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G'Day! 10 Facts About Outback Steakhouse

Don’t let the accent fool you: With its generously seasoned steaks, deep-fried shrimp platters, and sauce-drenched desserts, Outback Steakhouse’s cuisine is way more American than Australian. And most people seem to be okay with that. In 30 years time, Outback has gone from an underwhelming opening to become one of the most popular restaurant chains in America—a place where the Fosters is always flowing, and where you’ll likely find more than one boomerang stuck to the wall.

1. IT IS NOT, IN FACT, A TASTE OF THE OUTBACK.

You may be shocked to learn that a Bloomin' Onion is not a traditional dish of the Australian Outback. Nor are Aussie Fries or Alice Springs Chicken Quesadillas. But considering that real Outback cuisine includes bush tomatoes and wattleseed biscuits, you’re probably okay with that.

2. YOU CAN THANK CROCODILE DUNDEE.

Back in 1986, Paul Hogan introduced Americans to the image of Australians as rugged, carefree, and always carrying a big knife. Crocodile Dundee was the second most popular film in America that year, and created a cultural wave that Outback Steakhouse’s founders hoped to ride. In March 1988, they opened the first location in Tampa, Florida.

3. NONE OF THE FOUNDERS HAD EVER BEEN TO AUSTRALIA.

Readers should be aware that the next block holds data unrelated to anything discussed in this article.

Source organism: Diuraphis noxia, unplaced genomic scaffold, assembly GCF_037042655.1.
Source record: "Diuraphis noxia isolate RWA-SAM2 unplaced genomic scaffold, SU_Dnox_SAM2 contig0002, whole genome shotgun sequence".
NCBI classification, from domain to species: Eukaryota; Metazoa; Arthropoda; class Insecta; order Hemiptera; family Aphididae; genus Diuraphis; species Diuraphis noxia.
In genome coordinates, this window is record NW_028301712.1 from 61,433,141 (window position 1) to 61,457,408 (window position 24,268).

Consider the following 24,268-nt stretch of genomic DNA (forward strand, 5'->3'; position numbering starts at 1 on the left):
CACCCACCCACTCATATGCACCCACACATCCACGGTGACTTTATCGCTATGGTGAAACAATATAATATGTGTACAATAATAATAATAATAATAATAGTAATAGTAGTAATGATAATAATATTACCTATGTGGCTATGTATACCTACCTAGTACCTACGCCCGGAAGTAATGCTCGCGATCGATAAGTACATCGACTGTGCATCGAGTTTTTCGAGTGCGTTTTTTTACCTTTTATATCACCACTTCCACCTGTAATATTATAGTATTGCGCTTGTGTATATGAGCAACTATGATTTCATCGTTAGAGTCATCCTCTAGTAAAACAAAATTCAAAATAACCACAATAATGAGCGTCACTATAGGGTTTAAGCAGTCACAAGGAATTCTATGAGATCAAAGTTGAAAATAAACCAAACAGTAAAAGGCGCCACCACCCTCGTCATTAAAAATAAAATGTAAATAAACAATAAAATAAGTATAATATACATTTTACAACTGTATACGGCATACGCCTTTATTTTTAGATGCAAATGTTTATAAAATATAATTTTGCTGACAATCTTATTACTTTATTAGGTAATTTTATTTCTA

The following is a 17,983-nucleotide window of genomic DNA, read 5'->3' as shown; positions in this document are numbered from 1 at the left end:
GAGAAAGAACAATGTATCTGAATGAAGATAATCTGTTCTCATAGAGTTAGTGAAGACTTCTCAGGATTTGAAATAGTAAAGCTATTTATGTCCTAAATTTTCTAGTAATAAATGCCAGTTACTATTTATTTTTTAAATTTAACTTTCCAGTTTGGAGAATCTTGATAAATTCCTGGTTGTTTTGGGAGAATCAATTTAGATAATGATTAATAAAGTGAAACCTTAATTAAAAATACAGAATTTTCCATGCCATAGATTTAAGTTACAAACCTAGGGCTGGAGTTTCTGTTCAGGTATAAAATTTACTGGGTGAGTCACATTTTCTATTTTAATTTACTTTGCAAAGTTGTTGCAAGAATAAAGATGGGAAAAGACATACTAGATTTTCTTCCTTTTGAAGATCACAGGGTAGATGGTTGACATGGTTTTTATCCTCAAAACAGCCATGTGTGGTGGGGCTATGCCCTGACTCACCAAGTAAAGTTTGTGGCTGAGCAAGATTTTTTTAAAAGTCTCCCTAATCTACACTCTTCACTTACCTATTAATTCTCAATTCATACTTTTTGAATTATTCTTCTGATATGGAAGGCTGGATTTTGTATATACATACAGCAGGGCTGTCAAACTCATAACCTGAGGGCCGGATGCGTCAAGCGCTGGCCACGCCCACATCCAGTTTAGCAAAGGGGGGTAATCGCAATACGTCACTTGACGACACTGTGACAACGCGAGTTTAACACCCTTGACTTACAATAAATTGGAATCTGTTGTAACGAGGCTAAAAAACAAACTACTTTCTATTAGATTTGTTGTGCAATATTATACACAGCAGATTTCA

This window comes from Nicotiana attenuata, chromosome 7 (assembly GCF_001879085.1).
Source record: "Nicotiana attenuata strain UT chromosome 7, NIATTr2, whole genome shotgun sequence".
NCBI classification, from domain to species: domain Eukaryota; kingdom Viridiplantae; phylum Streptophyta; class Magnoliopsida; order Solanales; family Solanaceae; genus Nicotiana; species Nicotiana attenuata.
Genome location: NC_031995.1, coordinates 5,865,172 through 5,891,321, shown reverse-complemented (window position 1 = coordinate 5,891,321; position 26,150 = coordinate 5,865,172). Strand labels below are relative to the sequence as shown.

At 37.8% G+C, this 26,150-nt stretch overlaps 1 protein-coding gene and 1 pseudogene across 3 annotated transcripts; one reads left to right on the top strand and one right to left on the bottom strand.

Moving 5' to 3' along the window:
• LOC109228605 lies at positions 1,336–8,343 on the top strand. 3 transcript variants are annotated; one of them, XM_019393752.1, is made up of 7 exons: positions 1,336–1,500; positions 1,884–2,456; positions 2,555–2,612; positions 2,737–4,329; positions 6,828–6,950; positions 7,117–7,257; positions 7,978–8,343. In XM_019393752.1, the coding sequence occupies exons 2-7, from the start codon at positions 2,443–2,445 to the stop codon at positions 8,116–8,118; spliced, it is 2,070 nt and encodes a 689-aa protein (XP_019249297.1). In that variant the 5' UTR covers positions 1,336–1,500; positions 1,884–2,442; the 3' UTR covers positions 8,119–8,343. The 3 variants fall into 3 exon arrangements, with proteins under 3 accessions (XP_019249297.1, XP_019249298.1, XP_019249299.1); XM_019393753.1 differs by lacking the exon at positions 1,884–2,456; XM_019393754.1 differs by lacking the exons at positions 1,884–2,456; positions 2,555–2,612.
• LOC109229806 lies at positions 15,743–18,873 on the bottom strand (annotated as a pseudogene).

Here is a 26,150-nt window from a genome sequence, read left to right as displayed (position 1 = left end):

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All three were veterans of the restaurant industry and wanted to invest in a novel concept. After developing the idea for Outback Steakhouse, a research trip was proposed and then quickly shot down. According to co-founder Chris Sullivan, they didn’t want to be influenced by the cuisine or otherwise put off their mission to deliver “American food and Australian fun.” 

4. IT DID NOT HAVE A PROMISING START.

Opening day was as desolate as a sun-baked highway stretching to the horizon. Employees at the Tampa, Florida location had to park in the lot to make it look busy and call their friends and family and invite them to come in. To drum up business, the founders invested in ads and promotions, and eventually word got around.

5. NEW ORLEANS WAS A BIG INFLUENCE.

Co-founder Tim Gannon developed the Bloomin' Onion while working as a chef in New Orleans, using different spice combinations to season his deep-fried onion concoction. The 18 different seasonings used to marinate Outback’s steaks are also inspired by The Big Easy.  

6. THERE'S ONLY ONE BLOOMIN' ONION.

Well, actually there are many—they just go by different names. There’s LongHorn Steakhouse’s Texas Rose, Chili’s Awesome Blossom (which was discontinued a few years back), and the thousands upon thousands of concoctions people create in their own kitchens using an at-home onion fryer. But only Outback's onions are crafted by "dedicated bloomologists."